Standardized testing in Texas has a long history. It predates even the George W. Bush governorship in the 1990s. Standardized testing and accountability was given credit for narrowing the achievement gap between whites and minorities. The New York Times had good things to say about Texas in 1999 when Governor Bush was leveraging Texas's reputation in his own bid for the White House.
This has stemmed partly from a unique accountability system that predates Mr. Bush's tenure and requires all Texas schools to give an array of standardized tests and record the results for each subgroup -- white, black, Hispanic and economically disadvantaged. The schools are judged on the performance of each group separately. Other states give tests but no other uses the performance of subgroups separately to determine success.
Source: New York Times, May 28, 1999.
Standardized testing, supposedly proven effective in Texas, took the nation by storm in 2001 when Bush, wanting to be known as "the education president," championed the "No Child Left Behind Act," which required all states to develop achievement standards and do assessments against those standards. NCLB was passed with wide bipartisan support in Congress. Sadly, its popularity, like Bush's own, was short-lived.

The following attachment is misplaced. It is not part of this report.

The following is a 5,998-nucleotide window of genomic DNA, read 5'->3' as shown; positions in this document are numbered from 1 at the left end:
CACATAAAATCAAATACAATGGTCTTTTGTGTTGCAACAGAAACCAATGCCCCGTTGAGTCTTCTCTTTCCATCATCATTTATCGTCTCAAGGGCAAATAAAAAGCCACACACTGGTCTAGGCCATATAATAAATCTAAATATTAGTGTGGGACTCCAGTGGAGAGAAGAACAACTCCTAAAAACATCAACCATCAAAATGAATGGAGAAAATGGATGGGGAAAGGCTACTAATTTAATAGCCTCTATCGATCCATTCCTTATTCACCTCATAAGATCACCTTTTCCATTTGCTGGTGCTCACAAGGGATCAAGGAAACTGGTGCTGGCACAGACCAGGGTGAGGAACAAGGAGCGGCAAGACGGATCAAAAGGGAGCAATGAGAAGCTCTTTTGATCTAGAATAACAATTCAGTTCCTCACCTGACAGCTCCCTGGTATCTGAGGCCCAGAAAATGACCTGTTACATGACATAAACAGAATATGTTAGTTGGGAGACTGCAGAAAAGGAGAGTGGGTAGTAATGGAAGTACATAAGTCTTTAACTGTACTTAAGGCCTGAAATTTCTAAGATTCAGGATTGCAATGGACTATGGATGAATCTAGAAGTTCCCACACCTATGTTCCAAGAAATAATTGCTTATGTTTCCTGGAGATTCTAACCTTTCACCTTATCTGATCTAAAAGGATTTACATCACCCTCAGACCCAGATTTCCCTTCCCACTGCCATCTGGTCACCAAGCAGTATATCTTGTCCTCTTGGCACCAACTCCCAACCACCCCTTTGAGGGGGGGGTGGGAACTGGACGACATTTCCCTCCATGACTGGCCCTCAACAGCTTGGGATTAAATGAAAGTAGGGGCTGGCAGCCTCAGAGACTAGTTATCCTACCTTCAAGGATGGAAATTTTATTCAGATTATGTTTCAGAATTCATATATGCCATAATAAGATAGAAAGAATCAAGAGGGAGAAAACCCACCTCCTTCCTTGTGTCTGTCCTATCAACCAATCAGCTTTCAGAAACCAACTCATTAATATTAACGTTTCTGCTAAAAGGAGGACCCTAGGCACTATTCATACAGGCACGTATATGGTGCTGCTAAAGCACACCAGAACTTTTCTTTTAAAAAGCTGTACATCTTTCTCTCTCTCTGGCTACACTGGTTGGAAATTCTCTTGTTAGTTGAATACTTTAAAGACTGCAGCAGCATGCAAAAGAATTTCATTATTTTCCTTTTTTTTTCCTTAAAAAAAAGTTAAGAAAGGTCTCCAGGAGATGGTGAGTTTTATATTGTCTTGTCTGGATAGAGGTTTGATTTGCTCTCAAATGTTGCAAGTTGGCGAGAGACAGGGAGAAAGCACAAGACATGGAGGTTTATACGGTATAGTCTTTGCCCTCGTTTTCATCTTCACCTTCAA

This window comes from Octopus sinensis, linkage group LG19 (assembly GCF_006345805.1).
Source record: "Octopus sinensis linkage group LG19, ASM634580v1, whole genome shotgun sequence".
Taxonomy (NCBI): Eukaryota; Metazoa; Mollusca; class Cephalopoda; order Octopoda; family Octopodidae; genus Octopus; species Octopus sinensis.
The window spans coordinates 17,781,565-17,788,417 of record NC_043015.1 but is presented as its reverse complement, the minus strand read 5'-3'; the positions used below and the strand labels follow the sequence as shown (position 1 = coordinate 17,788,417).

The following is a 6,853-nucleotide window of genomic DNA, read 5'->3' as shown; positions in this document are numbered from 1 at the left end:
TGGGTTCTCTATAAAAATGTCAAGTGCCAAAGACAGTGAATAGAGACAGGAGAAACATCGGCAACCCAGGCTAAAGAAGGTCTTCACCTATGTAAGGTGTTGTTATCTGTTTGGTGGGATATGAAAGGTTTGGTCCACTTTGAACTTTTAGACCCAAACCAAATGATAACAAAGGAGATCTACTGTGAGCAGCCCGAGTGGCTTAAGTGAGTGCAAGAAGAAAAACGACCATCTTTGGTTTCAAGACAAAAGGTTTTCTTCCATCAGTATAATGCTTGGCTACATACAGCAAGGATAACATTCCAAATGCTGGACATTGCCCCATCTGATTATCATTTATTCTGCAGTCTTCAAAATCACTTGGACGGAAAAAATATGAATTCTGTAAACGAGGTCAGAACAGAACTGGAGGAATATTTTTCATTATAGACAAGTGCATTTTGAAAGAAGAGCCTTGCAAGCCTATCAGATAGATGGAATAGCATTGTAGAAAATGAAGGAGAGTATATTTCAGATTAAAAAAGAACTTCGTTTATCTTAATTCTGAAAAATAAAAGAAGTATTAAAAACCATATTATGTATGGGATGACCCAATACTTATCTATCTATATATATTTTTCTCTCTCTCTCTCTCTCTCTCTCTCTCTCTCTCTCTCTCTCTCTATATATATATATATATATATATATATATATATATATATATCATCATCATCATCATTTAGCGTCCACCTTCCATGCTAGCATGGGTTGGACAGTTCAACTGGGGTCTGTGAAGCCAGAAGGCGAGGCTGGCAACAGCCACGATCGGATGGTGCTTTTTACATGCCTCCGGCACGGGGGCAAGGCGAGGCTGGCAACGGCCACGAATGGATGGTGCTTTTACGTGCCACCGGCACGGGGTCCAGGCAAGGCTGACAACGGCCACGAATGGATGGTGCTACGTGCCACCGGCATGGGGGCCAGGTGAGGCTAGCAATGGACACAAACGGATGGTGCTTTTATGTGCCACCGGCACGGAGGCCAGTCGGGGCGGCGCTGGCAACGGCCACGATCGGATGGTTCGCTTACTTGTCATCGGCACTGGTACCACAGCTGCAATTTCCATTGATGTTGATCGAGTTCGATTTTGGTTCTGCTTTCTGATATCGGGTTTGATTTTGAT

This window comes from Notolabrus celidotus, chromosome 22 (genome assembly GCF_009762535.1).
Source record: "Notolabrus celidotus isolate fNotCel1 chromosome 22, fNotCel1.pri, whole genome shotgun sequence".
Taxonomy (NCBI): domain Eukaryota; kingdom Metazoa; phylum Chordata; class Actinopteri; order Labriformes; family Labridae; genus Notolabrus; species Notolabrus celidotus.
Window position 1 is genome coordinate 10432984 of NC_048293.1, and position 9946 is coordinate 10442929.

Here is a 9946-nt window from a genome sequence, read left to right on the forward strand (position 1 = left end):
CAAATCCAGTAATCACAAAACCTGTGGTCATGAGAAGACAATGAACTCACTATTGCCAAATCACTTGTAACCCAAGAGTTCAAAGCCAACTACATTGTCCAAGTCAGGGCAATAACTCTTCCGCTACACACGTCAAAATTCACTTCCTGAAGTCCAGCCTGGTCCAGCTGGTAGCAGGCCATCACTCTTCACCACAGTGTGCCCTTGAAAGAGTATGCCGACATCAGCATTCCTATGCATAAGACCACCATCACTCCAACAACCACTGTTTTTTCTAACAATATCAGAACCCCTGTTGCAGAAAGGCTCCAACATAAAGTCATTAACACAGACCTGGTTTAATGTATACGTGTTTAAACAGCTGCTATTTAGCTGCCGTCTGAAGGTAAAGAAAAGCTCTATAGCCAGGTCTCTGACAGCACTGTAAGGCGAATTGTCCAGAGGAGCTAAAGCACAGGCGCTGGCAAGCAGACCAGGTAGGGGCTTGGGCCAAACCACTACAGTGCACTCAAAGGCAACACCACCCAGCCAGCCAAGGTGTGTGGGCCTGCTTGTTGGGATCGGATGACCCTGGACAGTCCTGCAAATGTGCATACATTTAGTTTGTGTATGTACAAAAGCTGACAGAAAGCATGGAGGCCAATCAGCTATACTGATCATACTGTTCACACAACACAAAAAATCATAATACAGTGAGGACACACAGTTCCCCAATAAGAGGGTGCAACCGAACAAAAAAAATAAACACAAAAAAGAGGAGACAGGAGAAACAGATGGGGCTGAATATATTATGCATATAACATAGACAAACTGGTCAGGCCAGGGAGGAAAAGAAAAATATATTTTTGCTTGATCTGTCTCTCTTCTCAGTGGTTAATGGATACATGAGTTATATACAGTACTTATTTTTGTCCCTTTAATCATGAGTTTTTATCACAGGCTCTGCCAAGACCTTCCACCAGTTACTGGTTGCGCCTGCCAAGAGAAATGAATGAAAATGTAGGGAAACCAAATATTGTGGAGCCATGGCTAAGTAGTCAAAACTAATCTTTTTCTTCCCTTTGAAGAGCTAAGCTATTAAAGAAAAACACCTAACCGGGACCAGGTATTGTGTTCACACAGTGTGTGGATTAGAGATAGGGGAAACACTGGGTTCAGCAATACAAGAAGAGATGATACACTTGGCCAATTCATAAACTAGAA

Congress replaced NCLB in 2015 with the "Every Student Succeeds Act," which also had wide bipartisan support and was signed by President Obama. ESSA still requires standardized testing, but transfers some of the responsibility from the federal government to the states. Sadly, standardized testing is no more popular under ESSA than it was under NCLB.
How is it possible that a reform once esteemed by both Republicans and Democrats is now almost universally unpopular? Will the next President and Congress take another crack at it or will the nation give up on standardized testing altogether? Will Texas lead the retreat? It's looking that way.
Although it's possible to devote too much time to testing, without testing we'd have no direct way to judge the effectiveness of our teaching methods. There's a balance needed. If we're too far on the side of testing now, I fear that we're soon going to swing too far to the other side.